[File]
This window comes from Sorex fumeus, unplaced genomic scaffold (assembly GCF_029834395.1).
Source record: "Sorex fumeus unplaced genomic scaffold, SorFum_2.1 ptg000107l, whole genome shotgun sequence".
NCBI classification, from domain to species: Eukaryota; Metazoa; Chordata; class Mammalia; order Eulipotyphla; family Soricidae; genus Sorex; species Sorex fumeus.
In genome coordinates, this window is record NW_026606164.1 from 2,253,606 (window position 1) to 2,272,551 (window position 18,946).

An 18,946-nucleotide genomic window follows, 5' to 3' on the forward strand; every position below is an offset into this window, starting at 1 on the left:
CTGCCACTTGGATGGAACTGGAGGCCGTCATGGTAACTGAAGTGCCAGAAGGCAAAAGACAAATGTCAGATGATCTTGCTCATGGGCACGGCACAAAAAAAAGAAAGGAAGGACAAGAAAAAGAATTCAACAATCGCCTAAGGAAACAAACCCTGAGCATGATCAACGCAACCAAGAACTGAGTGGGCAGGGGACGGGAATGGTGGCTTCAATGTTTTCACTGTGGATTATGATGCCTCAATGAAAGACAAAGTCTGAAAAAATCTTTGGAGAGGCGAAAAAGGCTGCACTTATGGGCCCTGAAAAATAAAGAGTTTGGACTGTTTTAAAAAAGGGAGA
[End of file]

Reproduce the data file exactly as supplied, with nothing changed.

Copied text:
This window comes from Sorex fumeus, unplaced genomic scaffold (assembly GCF_029834395.1).
Source record: "Sorex fumeus unplaced genomic scaffold, SorFum_2.1 ptg000107l, whole genome shotgun sequence".
NCBI classification, from domain to species: Eukaryota; Metazoa; Chordata; class Mammalia; order Eulipotyphla; family Soricidae; genus Sorex; species Sorex fumeus.
In genome coordinates, this window is record NW_026606164.1 from 2,253,606 (window position 1) to 2,272,551 (window position 18,946).

An 18,946-nucleotide genomic window follows, 5' to 3' on the forward strand; every position below is an offset into this window, starting at 1 on the left:
CTGCCACTTGGATGGAACTGGAGGCCGTCATGGTAACTGAAGTGCCAGAAGGCAAAAGACAAATGTCAGATGATCTTGCTCATGGGCACGGCACAAAAAAAAGAAAGGAAGGACAAGAAAAAGAATTCAACAATCGCCTAAGGAAACAAACCCTGAGCATGATCAACGCAACCAAGAACTGAGTGGGCAGGGGACGGGAATGGTGGCTTCAATGTTTTCACTGTGGATTATGATGCCTCAATGAAAGACAAAGTCTGAAAAAATCTTTGGAGAGGCGAAAAAGGCTGCACTTATGGGCCCTGAAAAATAAAGAGTTTGGACTGTTTTAAAAAAGGGAGA